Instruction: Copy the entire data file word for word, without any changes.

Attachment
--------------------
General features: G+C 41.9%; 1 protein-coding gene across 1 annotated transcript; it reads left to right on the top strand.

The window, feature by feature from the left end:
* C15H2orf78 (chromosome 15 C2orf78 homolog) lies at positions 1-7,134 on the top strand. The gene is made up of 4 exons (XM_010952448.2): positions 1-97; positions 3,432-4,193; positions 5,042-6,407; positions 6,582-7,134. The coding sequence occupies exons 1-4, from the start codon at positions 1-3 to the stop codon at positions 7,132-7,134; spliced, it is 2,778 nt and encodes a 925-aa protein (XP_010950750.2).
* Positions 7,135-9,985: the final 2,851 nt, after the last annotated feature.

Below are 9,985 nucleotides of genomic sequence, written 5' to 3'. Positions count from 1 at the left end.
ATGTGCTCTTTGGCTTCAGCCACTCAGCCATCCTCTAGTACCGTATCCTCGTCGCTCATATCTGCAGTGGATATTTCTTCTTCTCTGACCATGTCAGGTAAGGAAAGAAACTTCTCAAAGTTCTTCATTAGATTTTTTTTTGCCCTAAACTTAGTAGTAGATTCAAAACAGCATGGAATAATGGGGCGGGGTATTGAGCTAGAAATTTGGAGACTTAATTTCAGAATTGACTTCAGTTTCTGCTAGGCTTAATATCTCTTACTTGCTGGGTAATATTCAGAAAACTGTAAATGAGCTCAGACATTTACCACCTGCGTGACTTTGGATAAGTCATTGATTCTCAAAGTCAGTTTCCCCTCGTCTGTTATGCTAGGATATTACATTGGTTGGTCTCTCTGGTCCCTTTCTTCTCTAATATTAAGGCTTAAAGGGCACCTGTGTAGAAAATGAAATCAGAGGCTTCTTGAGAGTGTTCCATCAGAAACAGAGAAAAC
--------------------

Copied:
General features: G+C 41.9%; 1 protein-coding gene across 1 annotated transcript; it reads left to right on the top strand.

The window, feature by feature from the left end:
* C15H2orf78 (chromosome 15 C2orf78 homolog) lies at positions 1-7,134 on the top strand. The gene is made up of 4 exons (XM_010952448.2): positions 1-97; positions 3,432-4,193; positions 5,042-6,407; positions 6,582-7,134. The coding sequence occupies exons 1-4, from the start codon at positions 1-3 to the stop codon at positions 7,132-7,134; spliced, it is 2,778 nt and encodes a 925-aa protein (XP_010950750.2).
* Positions 7,135-9,985: the final 2,851 nt, after the last annotated feature.

Below are 9,985 nucleotides of genomic sequence, written 5' to 3'. Positions count from 1 at the left end.
ATGTGCTCTTTGGCTTCAGCCACTCAGCCATCCTCTAGTACCGTATCCTCGTCGCTCATATCTGCAGTGGATATTTCTTCTTCTCTGACCATGTCAGGTAAGGAAAGAAACTTCTCAAAGTTCTTCATTAGATTTTTTTTTGCCCTAAACTTAGTAGTAGATTCAAAACAGCATGGAATAATGGGGCGGGGTATTGAGCTAGAAATTTGGAGACTTAATTTCAGAATTGACTTCAGTTTCTGCTAGGCTTAATATCTCTTACTTGCTGGGTAATATTCAGAAAACTGTAAATGAGCTCAGACATTTACCACCTGCGTGACTTTGGATAAGTCATTGATTCTCAAAGTCAGTTTCCCCTCGTCTGTTATGCTAGGATATTACATTGGTTGGTCTCTCTGGTCCCTTTCTTCTCTAATATTAAGGCTTAAAGGGCACCTGTGTAGAAAATGAAATCAGAGGCTTCTTGAGAGTGTTCCATCAGAAACAGAGAAAAC